How Biden Can Handle Haiti Better Than His Predecessors
Jossif Ezekilov is a gender and foreign policy expert and Rantt Contributor. Jossif works across a variety of fields – including international development, public health, gender policy, and journalism – and analyzes complex issues that impact the world’s most vulnerable people. He also writes on a variety of issues, including, foreign affairs, civil rights, US politics, countering disinformation.
Many have been shocked at the images and videos last week of US Border Patrol Agents whipping and beating Haitian migrants at the southern border. Indeed, the sight of law enforcement officers on horseback beating back Black people for the crime of searching for a better life provided a real-time reminder that the history of slavery and oppression upon which this country is founded remains its status quo today.
The Biden administration, while expressing dismay over the agents’ behavior and temporarily suspending the horse patrol at fault, has nonetheless continued its expulsion of Haitian migrants on the southern border. White House Press Secretary Jennifer Psaki confirmed in a press conference Wednesday that migrants will continue to be expelled under a US policy known as Title 42. This policy was enacted by the Trump administration to stem immigration, ostensibly as a measure to reduce the spread of COVID-19. The policy was reportedly the brainchild of notable white nationalist promoter and former White House adviser Stephen Miller.
However, according to the Human Rights Watch, Title 42 is illegal and has been applied only to migrants crossing over land borders, many of whom are Black, Indigenous, and/or Latinx. Furthermore, the international NGO argues, the policy has no public health basis and may have even contributed to the spread of the virus. Last week, a judge blocked the Biden administration’s use of Title 42, a decision which the Justice Department is now appealing.
The administration’s policies have also exacerbated the harm faced by asylum seekers and may even violate international laws and principles. Filippo Grandi, the U.N.’s high commissioner for refugees, confirmed this in his condemnation of the mass expulsions and of Title 42 specifically. The expulsions, Grandi said, are “inconsistent with international norms and may constitute refoulement”, which constitutes the illegal practice of forcibly removing and returning people to places where they may face imminent harm.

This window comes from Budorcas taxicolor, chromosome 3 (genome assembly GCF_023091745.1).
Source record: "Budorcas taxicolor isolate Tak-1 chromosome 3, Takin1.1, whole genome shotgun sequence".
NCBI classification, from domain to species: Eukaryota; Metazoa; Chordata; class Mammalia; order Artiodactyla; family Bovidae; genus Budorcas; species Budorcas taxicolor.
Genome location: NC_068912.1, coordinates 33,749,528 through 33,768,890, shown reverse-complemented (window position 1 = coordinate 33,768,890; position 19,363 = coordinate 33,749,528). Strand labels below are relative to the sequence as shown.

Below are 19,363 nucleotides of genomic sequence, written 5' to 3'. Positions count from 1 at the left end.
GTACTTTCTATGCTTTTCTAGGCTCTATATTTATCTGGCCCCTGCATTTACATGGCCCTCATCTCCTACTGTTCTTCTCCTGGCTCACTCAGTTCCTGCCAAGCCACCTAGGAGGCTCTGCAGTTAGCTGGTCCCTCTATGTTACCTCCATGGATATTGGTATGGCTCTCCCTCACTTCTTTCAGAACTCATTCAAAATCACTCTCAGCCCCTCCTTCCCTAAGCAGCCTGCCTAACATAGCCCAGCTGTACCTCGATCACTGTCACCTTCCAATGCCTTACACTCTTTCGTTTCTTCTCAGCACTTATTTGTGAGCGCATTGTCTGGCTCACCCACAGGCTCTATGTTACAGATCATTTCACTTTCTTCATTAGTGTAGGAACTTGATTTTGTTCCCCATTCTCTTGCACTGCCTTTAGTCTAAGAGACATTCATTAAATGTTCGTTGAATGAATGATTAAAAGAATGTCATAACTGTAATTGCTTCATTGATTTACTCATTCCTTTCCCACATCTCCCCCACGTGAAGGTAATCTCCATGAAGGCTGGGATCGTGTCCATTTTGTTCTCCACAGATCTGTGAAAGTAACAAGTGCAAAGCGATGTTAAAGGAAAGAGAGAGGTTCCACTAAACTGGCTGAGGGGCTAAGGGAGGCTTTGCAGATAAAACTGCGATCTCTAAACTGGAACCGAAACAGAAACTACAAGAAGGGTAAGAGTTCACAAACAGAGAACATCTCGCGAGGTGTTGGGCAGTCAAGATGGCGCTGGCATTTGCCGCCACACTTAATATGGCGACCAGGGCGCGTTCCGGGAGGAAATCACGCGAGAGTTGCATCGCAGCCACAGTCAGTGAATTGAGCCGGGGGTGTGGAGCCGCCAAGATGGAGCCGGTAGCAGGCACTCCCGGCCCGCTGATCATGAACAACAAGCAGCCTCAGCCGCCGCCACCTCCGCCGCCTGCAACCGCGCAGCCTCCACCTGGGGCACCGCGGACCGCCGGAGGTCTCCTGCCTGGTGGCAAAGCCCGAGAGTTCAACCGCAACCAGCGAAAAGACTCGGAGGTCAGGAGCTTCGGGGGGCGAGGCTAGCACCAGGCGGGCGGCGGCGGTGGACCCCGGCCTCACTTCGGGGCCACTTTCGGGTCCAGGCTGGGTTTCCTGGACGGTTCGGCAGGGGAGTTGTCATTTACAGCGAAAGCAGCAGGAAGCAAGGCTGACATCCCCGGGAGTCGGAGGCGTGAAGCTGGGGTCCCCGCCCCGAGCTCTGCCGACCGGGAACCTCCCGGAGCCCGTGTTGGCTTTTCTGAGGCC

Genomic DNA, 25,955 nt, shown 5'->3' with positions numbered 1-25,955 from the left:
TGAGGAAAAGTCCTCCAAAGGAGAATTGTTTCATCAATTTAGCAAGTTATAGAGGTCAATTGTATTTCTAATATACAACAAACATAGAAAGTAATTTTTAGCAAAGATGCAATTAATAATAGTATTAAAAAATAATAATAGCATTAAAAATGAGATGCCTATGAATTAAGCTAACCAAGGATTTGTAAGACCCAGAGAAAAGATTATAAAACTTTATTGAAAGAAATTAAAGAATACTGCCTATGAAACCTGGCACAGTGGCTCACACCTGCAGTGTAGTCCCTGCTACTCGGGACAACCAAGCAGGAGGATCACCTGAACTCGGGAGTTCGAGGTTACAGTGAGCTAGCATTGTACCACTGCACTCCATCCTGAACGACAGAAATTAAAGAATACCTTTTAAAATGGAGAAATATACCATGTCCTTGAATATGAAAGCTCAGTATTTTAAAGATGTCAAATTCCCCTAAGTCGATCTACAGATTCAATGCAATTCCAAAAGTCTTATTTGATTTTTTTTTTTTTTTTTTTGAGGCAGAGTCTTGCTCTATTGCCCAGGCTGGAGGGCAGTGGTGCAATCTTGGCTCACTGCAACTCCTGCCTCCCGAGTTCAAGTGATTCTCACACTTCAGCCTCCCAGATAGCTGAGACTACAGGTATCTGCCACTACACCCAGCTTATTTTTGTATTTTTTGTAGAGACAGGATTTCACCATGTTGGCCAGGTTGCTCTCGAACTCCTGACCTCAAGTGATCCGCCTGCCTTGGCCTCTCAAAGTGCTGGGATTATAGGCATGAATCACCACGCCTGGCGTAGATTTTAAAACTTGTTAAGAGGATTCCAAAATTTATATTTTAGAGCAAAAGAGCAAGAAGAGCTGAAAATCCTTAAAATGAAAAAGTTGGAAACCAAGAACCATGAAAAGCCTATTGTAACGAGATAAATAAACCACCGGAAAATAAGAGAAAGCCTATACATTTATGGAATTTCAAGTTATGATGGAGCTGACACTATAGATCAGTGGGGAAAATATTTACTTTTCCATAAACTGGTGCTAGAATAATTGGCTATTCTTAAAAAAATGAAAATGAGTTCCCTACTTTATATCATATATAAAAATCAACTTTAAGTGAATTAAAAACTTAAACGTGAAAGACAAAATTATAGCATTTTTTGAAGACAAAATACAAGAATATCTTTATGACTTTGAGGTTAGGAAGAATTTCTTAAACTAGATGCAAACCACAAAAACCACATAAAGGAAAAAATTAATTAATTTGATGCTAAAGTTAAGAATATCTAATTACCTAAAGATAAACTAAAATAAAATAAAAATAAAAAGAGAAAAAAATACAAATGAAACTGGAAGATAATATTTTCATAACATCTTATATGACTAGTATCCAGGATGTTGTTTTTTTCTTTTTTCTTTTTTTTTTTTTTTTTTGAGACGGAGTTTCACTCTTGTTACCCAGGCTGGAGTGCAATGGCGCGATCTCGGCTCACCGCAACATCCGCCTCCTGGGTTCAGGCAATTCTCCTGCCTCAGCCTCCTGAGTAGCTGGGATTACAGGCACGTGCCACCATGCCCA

Haitian migrants – fleeing from a country ravaged by political instability following a presidential assassination in July, followed by further calamity due to a major earthquake and a tropical storm later this summer – would certainly fit this definition. Normally, Customs and Border Protection agents are supposed to conduct non-refoulement screenings before ordering an expulsion of any migrant at the border. However, Human Rights Watch claims that many of the more than 600,000 total expulsions ordered under Title 42 since March 2020 were done without such screenings, leaving asylum seekers to face dire consequences upon being turned away including “sexual assault, torture, and death.”
On Thursday, US special envoy to Haiti Daniel Foote resigned two months after taking on the job in lieu of the deportations, stating (per the Associated Press):
“I will not be associated with the United States [sic] inhumane, counterproductive decision to deport thousands of Haitian refugees and illegal immigrants to Haiti, a country where American officials are confined to secure compounds because of the danger posed by armed gangs to daily life,” he wrote. “Our policy approach to Haiti remains deeply flawed…”